Meet Carmen Berkley. On June 28, 2017, at the height of Planned Parenthood’s health care fight, she led thousands of people in a march around the U.S. Capitol building. It was also her birthday.
“The health care bill wasn’t about Republicans and Democrats,” Berkley said. “It was about every single person who relies on Medicaid, has gone to a Planned Parenthood clinic, or gotten sick."
With access to health care on the line for millions, Berkley was on the frontlines, fighting to block Senate Republicans’ attempts to pass Trumpcare. She helped to mobilize more than 1,000 Planned Parenthood supporters to march around the Capitol. Wearing a pink vest and holding up a megaphone, Berkely led “no health care, no peace” chants as thousands followed her.
“Everyone at the rally that day came because they cared, and to show the people inside the Capitol that we, the people, have power. Rallies and marches always give me hope,” she said.
Carmen decked out in pink for the June 28 rally.
Carmen (pink vest, center) leads the march.
The event was a huge success. That day, the Senate announced that it would postpone the vote to repeal the Affordable Care Act because there weren’t enough votes. And after the march, dozens of members of Congress came directly from the Senate floor to thank the crowd for speaking out.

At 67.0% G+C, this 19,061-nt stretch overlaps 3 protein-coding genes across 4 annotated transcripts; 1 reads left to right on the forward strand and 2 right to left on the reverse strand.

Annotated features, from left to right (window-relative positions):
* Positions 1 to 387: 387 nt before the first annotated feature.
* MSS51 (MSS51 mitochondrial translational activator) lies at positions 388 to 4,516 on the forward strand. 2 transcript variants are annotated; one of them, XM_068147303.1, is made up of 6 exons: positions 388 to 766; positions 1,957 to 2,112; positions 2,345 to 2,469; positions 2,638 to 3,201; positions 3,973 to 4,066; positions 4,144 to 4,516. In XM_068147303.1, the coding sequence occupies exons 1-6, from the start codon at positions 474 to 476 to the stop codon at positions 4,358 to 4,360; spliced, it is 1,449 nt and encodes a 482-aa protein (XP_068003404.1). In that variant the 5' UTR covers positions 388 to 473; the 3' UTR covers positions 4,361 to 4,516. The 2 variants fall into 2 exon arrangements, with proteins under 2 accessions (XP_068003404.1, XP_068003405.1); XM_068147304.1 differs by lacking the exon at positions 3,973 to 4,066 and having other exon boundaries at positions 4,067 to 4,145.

“That made me smile. But the thing that made me the most proud was leading the march and looking backwards at this huge crowd, on this very hot day — on my birthday!” Berkley said, laughing.
Women’s health has always been a priority for Berkley. Some of her family members are health care providers, and she went to college with the goal of pursuing a career as a gynecologist.
But that changed after she arrived at the University of Pittsburgh. Between starring in The Vagina Monologues, attending a conference in Washington, D.C. on college affordability, and getting involved with her campus’s Generation Action chapter (then called Vox), Berkley found her calling.
“That’s when I realized the impact of organizing work,” Berkley said.
Read more of our interview with Carmen below
Planned Parenthood Action Fund: You’re the managing director of Planned Parenthood Action Fund, where you coordinate a lot of community organizing. Could you briefly describe your career path in getting to where you are now?
Carmen Berkley: Long story short, I’ve had a number of jobs. But the ones that are most notable are where I’ve done reproductive rights and social justice work. After I graduated from Pitt, I became president of the United States Student Association, where I fought for higher education access.
Then, I was a field director at the NAACP where I really cut my teeth on organizing tactics. I was also the field director for URGE, which does a lot of great work for reproductive and gender equality.